Murder! Madness! Terror!

tags: terrorism, sports, anarchism, Boston Marathon bombing, Walter Laqueur



4-22-13

Walter Laqueur is the author of dozens of books on history and politics. His recent scholarship has focused on the history of terrorism. He has taught at Brandeis, Georgetown, Harvard, the University of Chicago, Tel Aviv University, and Johns Hopkins. He served as the director of the Wiener Library for the Study of the Holocaust & Genocide in London from 1965 to 1994.


A member of the Palestinian terrorist group Black September during the infamous Munich Olympic massacre in 1972.

During the ancient Olympic games a sacred truce (ekecheiria, the stress on the penultimate syllable -- literally a holding of hands) prevailed. It was an elaborate procedure: runners (spondophoroi) were sent out all over Greece to announce the beginning of the truce which lasted a month and sometimes longer. Violators were heavily punished. In the High Middle Ages the Treuga Dei, the truce of God imposed by the church, persisted for centuries. On certain days there was to be no fighting and certain categories of people were never to be attacked. This armistice, not specifically connected with sports, was universally respected. 

In the age of total war there was no room for chivalry. But it is useful to recall that in earlier years terrorism also observed certain rules: if a Russian general or grand duke appeared in the company of his wife and children a bomb would not be thrown. Nor were sports competitions a target of attacks. In the late 1960s Israeli security forces interrogated members of a Palestinian group of militants (as they would now be called). When asked whether they would launch an attack on a synagogue there was no hesitation -- it was an obvious target. Would they launch an attack at a game of soccer? No, they said, this should not be done, it would be a wicked act.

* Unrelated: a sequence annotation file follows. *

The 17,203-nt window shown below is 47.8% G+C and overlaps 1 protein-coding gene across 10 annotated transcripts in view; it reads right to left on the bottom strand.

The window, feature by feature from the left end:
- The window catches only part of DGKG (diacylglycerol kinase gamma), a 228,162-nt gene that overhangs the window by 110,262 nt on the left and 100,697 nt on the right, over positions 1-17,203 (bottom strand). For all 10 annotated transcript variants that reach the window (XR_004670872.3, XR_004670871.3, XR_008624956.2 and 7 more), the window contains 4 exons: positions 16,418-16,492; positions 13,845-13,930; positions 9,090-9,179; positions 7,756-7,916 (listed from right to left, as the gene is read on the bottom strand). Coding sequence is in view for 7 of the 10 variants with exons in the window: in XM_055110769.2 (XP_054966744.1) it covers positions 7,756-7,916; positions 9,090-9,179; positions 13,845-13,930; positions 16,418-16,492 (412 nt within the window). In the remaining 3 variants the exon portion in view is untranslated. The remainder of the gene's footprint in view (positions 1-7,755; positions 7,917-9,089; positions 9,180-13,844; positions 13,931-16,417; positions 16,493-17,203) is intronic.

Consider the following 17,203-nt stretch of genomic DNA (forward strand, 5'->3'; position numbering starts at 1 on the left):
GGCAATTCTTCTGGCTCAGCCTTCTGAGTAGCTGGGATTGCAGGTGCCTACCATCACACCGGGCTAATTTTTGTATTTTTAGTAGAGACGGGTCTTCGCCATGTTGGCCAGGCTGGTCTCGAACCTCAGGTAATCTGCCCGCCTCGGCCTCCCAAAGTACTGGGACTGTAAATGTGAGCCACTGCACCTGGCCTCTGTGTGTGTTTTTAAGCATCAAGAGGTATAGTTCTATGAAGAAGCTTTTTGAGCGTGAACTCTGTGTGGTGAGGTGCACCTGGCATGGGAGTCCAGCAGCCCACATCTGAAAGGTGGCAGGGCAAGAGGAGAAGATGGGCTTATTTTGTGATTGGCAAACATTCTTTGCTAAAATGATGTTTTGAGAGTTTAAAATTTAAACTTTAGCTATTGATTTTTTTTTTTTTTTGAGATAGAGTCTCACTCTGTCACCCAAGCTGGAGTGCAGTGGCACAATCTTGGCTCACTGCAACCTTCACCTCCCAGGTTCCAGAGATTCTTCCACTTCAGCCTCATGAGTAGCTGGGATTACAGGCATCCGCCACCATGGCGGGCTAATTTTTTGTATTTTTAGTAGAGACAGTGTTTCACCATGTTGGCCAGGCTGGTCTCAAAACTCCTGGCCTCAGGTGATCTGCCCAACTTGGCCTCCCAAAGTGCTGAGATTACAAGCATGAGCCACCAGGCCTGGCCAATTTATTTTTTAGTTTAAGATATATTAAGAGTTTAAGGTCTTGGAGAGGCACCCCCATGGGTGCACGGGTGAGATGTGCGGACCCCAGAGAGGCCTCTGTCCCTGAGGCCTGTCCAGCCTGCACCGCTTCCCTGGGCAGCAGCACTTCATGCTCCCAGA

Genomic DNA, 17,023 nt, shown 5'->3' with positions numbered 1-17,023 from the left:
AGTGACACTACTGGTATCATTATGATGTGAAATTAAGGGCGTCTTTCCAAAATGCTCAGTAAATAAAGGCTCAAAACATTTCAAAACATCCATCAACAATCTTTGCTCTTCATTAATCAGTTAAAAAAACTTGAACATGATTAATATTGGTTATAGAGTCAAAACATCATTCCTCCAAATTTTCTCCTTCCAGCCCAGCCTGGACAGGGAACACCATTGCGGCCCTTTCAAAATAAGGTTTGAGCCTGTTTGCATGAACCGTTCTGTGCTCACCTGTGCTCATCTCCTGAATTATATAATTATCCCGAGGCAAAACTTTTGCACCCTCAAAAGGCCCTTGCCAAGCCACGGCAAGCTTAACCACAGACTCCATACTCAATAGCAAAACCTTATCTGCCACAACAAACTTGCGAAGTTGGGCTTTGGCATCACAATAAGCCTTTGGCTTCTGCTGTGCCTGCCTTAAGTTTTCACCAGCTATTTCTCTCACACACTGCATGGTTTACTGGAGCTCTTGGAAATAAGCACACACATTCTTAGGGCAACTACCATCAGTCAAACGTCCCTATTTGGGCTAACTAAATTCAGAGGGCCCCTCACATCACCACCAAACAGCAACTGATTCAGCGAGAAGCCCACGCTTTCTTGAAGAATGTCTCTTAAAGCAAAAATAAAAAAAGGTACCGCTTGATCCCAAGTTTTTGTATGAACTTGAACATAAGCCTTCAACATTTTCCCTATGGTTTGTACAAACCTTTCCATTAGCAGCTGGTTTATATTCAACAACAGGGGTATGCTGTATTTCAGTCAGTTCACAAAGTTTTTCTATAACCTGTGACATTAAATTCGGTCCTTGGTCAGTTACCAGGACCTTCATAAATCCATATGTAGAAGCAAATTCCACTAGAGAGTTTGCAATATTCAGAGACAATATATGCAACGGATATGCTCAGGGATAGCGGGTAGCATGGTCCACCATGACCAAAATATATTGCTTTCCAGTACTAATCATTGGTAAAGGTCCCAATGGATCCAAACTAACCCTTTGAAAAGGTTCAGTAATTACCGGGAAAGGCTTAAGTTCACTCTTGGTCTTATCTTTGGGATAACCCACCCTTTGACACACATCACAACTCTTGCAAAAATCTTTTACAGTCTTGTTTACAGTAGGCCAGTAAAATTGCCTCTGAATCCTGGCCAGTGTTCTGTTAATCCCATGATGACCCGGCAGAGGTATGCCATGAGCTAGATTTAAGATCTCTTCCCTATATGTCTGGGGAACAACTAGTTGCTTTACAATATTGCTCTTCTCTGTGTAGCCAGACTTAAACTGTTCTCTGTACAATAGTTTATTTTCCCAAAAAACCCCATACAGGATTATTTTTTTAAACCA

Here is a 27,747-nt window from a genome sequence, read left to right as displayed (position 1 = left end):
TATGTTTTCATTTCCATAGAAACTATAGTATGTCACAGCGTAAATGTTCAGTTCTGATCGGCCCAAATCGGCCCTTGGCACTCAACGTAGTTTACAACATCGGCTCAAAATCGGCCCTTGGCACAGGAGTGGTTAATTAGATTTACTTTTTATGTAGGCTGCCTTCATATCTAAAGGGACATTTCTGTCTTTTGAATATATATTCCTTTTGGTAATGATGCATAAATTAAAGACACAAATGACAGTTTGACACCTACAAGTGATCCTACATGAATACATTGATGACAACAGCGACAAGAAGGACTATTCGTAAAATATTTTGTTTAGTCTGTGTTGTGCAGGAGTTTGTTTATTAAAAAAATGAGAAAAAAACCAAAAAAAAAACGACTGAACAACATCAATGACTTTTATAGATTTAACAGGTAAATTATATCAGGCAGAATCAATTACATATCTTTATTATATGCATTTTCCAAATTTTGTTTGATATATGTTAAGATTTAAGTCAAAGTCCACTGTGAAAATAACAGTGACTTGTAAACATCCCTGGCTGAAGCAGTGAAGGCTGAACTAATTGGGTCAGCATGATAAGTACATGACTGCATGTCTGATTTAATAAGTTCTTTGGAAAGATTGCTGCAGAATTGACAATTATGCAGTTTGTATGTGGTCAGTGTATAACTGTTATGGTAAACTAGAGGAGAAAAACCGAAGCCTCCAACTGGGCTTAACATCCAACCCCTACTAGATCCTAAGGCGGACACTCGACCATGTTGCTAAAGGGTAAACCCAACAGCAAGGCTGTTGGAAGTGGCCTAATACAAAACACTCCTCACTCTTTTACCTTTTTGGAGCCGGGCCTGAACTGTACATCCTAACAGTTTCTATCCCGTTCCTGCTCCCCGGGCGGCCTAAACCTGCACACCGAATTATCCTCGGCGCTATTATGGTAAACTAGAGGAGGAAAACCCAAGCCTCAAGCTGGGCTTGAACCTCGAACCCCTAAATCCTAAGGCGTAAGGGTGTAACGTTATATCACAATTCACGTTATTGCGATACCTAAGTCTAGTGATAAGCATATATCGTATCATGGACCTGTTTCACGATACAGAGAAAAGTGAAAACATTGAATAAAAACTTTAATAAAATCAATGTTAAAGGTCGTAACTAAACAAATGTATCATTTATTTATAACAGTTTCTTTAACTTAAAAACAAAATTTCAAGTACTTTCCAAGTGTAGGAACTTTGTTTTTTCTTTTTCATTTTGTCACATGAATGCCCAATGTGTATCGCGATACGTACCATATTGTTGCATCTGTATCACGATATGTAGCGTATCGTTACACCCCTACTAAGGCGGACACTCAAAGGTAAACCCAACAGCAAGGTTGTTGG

But in recent decades there has been a move away from false sentimentality on the part of terrorists, whether these acts were carried out by large or small groups or by individuals. There was the major attack at the Munich Olympic games and also in Atlanta. This has come as a shock in many Western countries since it was widely believed that al Qaeda and similar groups had been so much weakened that it was no longer capable to carry out large scale attacks.  furthermore, the economic crisis has overtaken terrorism as far as the media are concerned,  and this for good reason: The economic  crisis affected everyone  whereas the victims of terrorism were always few.  

But terrorism is bound to continue, sometimes more frequent and intense, sometimes less so, for it is the modern form of violent political conflict and it is also used by some governments instead of war which has become too risky and expensive. It is equally used by anonymous individuals with strong grievances of whatever kind provided they have a minimum of technical knowledge and access to the Internet where instructions for constructing bombs can be found.

What Zawahiri, who has replaced Osama bin Laden as head of al-Qaeda, has suggested in the Internet journal of his group applies to all of them  without difference is the”strategy of a thousand wounds.” Small attacks have the advantage of being inexpensive and do not involved complicated preparations.

The perpetrators do not have to travel great distances to participate in the struggle but can carry out the attacks on their home ground. Success or failure are not measured by the number of victims inflicted but the fear inspired and the disruption of normal life. And it gives the attackers the good feeling to have done a great deed, perhaps even sacrificing their life, on behalf of their cause whatever it may be.

The main danger in these circumstances is chaos and overreaction by the authorities and the public. If normal life is interrupted for any length of time, the terrorist has achieved his aim. Our society is vulnerable but its powers of recovery are even greater. The danger should not be overrated: the damage that can be inflicted by groups and individuals and groups is quite limited. The real dangers are still ahead: The probability (not to put it any stronger) that terrorists will gain access to weapons much more lethal than those at present used. With luck this could happen only ten years from now or even later. But if it happens it will be the opening of a new age in the history of terrorism -- and of mankind.

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